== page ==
U

Epidemiology

Fig. 3. General approach for assessment of potential human carcinogens.

3. A research program was implemented by several U.S. government agencies to generate an integrated body of mechanistic data from studies on a selected group of prototype dyes derived from benzidine and benzidine congeners (45). The objective of the research program was to apply mechanism-based SAR to predict the carcinogenicity of hundreds of benzidine- and benzidine-con-gener-derived dyes. The results of this program have led to the development of a significant new use rule (SNUR) by EPA under the Toxic Substances Control Act (TSCA), which would require persons to notify EPA at least 90 days before commencing the manufacture, import, or processing of any benzidine-derived dyes (46). A similar SNUR is being developed for azo dyes containing the benzidine congeners o-toluidine and o-dianisidine in the molecules.

4. Although the tumor-promoting activity of organic peroxides is well documented, the carcinogenicity of many of these free radical-forming chemicals has not been adequately tested. Structure-activity relationship and data from a battery of mechanism-based short-term tests specific for peroxides are supported by EPA to be used for predicting the tumor-promoting or carcinogenic activities of organic peroxides (47).

5. On the basis of structural analogy to 2,4,6-trichlorophenol (a known carcinogen) and evidence for formation of semiquinone free radicals and DNA binding activity, 2,4,6-tribromophenol, an existing chemical in a hazardous waste site, was added to the list of hazardous wastes and the list of hazardous constituents regulated under the Resource Conservation and Recovery Act (RCRA) of EPA (48).

6. Since the enactment of the TSCA in 1977, mechanism-based SAR has been used by EPA's Structure Activity Team in the initial hazard assessment of premanufacturing notification (PMN) chemicals with little or no toxicity data (49, 50). Under the PMN program of the TSCA, EPA is required to evaluate each of the approximately 2,000 PMN submissions each year from companies intending to manufacture or import new chemical substances for any unreasonable risk they may pose to human or the environment. Structure-activity relationship analysis of a PMN chemical substance may result in a regulatory decision of either dropping the case from further consideration or triggering testing requirements to obtain data for further assessment while regulating chemical exposure. To further support a regulatory decision based on carcinogenicity, quantitative cancer risk of the PMN chemical is also estimated through use of exposure data and surrogate dose-response data of close structural analogues, if available.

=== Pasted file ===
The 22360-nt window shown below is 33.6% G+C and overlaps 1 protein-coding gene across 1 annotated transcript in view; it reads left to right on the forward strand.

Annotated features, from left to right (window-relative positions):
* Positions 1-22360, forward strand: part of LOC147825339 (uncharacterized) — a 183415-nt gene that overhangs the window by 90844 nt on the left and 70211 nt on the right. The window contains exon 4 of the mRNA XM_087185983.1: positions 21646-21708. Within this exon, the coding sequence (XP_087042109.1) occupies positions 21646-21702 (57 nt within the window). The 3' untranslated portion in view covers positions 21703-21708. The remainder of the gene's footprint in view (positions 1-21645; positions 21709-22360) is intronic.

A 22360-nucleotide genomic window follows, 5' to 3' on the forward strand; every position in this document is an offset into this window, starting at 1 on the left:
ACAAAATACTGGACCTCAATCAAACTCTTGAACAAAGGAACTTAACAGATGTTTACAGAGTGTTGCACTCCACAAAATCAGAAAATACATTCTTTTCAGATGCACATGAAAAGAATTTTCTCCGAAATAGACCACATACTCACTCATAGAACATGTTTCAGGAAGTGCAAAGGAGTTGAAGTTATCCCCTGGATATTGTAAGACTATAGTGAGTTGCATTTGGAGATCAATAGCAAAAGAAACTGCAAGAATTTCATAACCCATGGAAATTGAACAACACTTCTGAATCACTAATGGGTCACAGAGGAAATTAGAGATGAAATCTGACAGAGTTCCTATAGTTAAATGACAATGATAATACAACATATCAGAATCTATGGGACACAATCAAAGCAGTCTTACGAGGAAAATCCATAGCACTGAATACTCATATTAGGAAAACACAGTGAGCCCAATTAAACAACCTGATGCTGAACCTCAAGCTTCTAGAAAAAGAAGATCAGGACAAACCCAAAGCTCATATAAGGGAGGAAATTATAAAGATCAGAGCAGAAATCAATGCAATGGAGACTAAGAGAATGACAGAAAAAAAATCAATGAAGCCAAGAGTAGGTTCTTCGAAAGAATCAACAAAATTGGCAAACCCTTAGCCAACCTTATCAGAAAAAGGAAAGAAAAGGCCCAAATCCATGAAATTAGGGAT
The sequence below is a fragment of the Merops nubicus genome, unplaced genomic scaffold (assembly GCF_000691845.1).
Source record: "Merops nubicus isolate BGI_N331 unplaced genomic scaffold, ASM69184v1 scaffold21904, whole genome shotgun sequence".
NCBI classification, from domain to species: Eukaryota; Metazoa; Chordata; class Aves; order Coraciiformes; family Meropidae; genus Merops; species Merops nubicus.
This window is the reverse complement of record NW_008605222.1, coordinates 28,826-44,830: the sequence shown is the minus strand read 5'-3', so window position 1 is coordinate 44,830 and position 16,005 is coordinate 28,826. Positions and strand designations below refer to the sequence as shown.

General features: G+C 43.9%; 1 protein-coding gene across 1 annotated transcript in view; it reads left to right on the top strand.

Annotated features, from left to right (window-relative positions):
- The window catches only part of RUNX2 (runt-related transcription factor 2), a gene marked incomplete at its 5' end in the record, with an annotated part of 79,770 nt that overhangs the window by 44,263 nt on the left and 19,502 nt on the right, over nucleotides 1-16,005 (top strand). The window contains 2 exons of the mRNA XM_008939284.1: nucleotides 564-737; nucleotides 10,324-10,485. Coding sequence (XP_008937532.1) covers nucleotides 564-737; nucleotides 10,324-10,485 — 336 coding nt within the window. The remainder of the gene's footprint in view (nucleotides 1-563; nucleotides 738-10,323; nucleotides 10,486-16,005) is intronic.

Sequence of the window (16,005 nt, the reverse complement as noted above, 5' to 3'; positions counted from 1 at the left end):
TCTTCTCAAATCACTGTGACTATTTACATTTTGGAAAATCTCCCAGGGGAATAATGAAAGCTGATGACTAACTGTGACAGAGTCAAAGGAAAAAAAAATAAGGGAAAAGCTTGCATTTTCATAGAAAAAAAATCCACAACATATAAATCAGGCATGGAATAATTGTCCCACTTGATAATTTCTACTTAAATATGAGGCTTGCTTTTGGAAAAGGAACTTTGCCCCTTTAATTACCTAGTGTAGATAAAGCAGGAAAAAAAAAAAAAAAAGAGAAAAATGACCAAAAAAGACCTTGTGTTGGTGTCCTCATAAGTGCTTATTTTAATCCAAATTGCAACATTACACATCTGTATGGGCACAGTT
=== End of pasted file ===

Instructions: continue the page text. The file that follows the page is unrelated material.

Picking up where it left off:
7. To help the industry design and develop safer chemicals, the recently constructed "Pollution Prevention (P2) Framework" of the Office of Pollution and Prevention and Toxics (OPPT)/EPA provides a number of EPA-developed, SAR-based computerized models to assess the potential hazards and risks of chemicals (51). The "OncoLogic" Expert System (34) is one of the P2 models for estimating the carcinogenicity potential of chemical substances.

In addition to data from animal carcinogenicity studies, SAR is also an important element in the weight of evidence approach for hazard identification of potential human carcinogens (52, 53). Structure-activity relationship can be used to strengthen or weaken carcinogenicity concern. For instance, information on reactive metabolites and potential mode of action consistent with that of a chemical class in question would enhance the confidence of conclusions made from animal bioassays. Mechanism-based SAR can also play a crucial role in modifying the weight of evidence when there are conflicting tumor data and gaps from animal bioassays.

In recent years, a number of national and international programs have arisen to evaluate alternative test methods to replace, reduce, and refine the use of animals for hazard identification and risk assessment purposes (41, 54, 55). Despite the many advances that have been made in the last decade, predictive toxicology that relies on SAR has not reached the stage that can replace animal testing under current regulatory statutes. Increasing understanding of the mechanistic basis of chemical carcinogenesis and of the relationship between molecular structure and carcinogenic activity appears to be the key to making SAR predictions compelling enough to warrant their use in regulatory decision-making. The predictive value of SAR models for human carcinogens, like that of empirical models, will probably always be open to question:

Models can be confirmed by the demonstration of agreement between observation and prediction, but confirmation is inherently partial. Complete confirmation is logically precluded by the fallacy of affirming the consequent and by incomplete access to natural phenomena. Models can only be evaluated in relative terms, and their predictive value is always open to question. The primary value of models is heuristic (56).

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